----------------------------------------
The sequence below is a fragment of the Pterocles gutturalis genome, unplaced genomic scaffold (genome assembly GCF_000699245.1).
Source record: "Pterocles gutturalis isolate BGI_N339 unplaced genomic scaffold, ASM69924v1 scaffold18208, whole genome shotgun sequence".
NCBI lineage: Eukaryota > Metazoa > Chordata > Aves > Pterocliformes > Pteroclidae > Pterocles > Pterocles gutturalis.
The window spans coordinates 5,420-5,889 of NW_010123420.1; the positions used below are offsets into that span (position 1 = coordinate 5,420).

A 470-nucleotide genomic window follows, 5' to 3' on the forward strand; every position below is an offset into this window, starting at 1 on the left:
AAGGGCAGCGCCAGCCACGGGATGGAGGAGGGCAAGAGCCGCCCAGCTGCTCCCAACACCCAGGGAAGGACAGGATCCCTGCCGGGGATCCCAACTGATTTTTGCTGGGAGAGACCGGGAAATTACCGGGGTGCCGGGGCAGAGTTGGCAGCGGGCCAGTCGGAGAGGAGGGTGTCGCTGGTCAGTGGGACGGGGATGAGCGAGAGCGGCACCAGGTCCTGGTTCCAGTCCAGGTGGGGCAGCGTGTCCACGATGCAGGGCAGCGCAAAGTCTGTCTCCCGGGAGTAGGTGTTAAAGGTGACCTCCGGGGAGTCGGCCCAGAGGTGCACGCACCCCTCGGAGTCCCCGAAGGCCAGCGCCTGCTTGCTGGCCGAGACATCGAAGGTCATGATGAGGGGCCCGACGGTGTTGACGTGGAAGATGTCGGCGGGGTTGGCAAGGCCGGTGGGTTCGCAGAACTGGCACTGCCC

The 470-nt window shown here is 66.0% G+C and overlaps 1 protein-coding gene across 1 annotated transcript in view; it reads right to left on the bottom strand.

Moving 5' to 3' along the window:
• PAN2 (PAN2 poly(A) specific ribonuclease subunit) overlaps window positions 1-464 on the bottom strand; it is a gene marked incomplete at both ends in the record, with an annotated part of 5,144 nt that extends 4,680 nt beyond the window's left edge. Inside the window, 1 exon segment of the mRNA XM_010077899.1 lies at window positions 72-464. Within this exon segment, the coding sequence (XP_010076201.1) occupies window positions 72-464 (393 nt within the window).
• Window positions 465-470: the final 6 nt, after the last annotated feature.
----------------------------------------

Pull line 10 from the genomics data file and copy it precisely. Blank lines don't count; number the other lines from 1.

• Window positions 465-470: the final 6 nt, after the last annotated feature.